Setting the scene and opening the debate, Dr Anne Wilson spoke briefly of her own experience in finding her identity as someone who acquired an impairment later in life.  She told of how her medical training as a GP impacted on her initial understanding of disability and her ‘new identity’, and how this was quickly challenged by the Disabled People’s Organizations she came to know of and work with.  Anne used this preamble to introduce the first question:

 a)   “The disability movement’s mantra has been ‘nothing about us without us’ for many years. Who is ‘us’”?

 The panel discussed what it means to identify as ‘disabled’ - or to be legally defined as disabled but not necessarily identify as ‘disabled’.  Key to this debate were issues of injustice, power and self identification. 

 It was argued that, from an academic point of view;

 “[disability identity begins with] “internalising a sense of injustice”.  

 This was echoed by disabled people themselves, who said they have united as a Movement to fight against injustice, caused by inequalities in power and that this has created a sense of ‘them’ and ‘us’. 

 The panel felt that ‘us’ represented everybody who identifies as having barriers as a result of the way society reacts to their impairments and ‘them’ as the powerful, those who oppressed disabled people. 

 This led the debate onto 2 specific issues:  who specifically is the ‘the oppressor’ and what determines who identifies as having barriers as a result of how society reacts to them?  

In feminism, it was considered easier to think of the immediate oppressor, ‘men’, however, to do this in relation to disabled people, first requires an understanding of a ‘non-disabled identity’.  This is problematic as the oppressor of disabled people, Professor Hughes argued, “is not a body of people but a set of dominant ideas of disability that have been developed by non-disabled people and that have a negative impact on disabled people”.

Given such complexities, the notion of ‘self identifying’ with the ‘us’ is not only about empowerment but is also practically useful.  This however, brought the debate to the very heart of the issue – why would one identify as being disabled?

The impact of the current representation of disabled people in the media, particularly around welfare reform and spending cuts was considered to have a negative impact on the number of people who ‘defined’ themselves as disabled.  It was argued that “if [people] saw it as being an empowering label....[to] gain collective strength” against the powerful, then more people may identify.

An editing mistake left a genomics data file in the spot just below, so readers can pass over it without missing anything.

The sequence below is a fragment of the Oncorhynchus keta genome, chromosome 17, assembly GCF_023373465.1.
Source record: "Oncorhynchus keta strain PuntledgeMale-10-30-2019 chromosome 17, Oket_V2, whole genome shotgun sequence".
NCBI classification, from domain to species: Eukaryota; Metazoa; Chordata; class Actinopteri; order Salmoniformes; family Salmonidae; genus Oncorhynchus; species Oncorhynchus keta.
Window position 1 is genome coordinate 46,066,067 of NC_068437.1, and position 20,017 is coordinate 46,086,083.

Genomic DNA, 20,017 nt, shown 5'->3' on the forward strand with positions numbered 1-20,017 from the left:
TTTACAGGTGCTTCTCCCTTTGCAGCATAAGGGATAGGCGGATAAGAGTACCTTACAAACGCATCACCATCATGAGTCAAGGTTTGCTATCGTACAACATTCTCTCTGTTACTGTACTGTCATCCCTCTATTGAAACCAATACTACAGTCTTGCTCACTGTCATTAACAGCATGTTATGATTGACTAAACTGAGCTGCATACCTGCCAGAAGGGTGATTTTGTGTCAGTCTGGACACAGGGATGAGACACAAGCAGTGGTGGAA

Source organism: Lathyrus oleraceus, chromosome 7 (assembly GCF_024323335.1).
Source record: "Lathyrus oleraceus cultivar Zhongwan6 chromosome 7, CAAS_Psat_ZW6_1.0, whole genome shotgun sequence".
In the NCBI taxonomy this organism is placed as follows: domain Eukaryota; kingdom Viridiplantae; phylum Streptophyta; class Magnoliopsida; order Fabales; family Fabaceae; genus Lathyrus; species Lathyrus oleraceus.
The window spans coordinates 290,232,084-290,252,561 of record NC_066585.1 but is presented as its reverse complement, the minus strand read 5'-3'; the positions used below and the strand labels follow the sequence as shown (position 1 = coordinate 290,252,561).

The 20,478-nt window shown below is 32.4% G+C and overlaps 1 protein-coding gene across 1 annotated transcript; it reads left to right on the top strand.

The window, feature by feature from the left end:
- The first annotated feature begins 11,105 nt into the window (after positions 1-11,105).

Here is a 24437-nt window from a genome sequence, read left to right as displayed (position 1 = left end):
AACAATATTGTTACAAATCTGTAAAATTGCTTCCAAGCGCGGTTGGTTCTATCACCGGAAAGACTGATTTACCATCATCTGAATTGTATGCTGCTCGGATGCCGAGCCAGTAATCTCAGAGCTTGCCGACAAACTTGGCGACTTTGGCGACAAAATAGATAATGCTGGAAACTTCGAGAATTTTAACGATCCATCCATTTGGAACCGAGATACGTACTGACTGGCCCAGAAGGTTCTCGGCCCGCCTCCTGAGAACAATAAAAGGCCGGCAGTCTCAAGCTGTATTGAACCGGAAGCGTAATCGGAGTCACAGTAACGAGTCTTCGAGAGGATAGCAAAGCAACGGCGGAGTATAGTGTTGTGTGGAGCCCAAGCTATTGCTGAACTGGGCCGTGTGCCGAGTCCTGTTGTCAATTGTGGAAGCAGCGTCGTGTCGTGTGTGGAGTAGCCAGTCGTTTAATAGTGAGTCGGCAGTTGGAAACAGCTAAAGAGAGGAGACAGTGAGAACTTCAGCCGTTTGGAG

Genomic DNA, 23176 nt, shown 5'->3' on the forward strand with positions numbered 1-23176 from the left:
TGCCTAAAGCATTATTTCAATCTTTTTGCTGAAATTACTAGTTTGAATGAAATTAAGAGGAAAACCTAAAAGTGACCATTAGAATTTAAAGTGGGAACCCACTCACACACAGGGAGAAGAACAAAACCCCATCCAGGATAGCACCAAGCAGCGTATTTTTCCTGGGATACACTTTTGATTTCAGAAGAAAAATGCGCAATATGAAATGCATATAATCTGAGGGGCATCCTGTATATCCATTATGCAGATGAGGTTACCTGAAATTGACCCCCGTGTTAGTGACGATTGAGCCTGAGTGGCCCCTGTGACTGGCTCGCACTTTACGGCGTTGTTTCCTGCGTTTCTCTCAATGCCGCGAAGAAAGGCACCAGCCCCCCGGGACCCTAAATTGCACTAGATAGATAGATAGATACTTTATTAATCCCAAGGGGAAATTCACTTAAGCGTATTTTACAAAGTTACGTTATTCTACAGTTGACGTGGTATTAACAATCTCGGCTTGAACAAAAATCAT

Recognising the need for a critical mass to challenge oppression and power and that we don’t need consensus about everything, Tressa argued we should develop a coalition to consider the really important issues that unite us and where we can draw strength, and where the;

“‘who is us’ question, doesn’t divide us”

b)   “How are disabled people going to be able to explore their identity, who they are and where they belong and have community acceptance when we are currently being branded as benefit cheats and scroungers”? 

Following from the discussion on power and the need for collective action, the importance of disabled people – especially young disabled people – coming together with other disabled people and share experiences was a key concern.  However, it was pointed out;

“exploring identity is not a priority when people are struggling to live and survive in the current economic climate and the welfare reform agenda”

It was thought that this has a huge impact on the numbers of ‘us’ to challenge ‘them’ and to gather more support for and grow the ‘us’.

David was particularly concerned about the possible repercussions for disabled people of being labelled benefit cheats and in particular the impact of this on Hate Crimes against disabled people.  He said the wrong message was being given to the general public and that this not only threatened the development of the ‘us’ but that so too the long fought for and won rights of the ‘us’;

“we have to stand up and say we are not committing fraud”. 

This led onto a long discussion about the role of the media in influencing public perceptions of disabled people.  Paul agreed that the press had a role to make sure that vulnerable sections of society are not excluded by the use of certain language or by being labelled in a certain manner and that the misrepresentation of disabled people as fiscal and emotional burdens should be addressed quickly, to address the scapegoating it promotes and the challenge for identity this presents.  He called for further research (into media portrayal) to be carried out and called on disability groups such as Inclusion Scotland and others to work with the NUJ to improve standards in the media.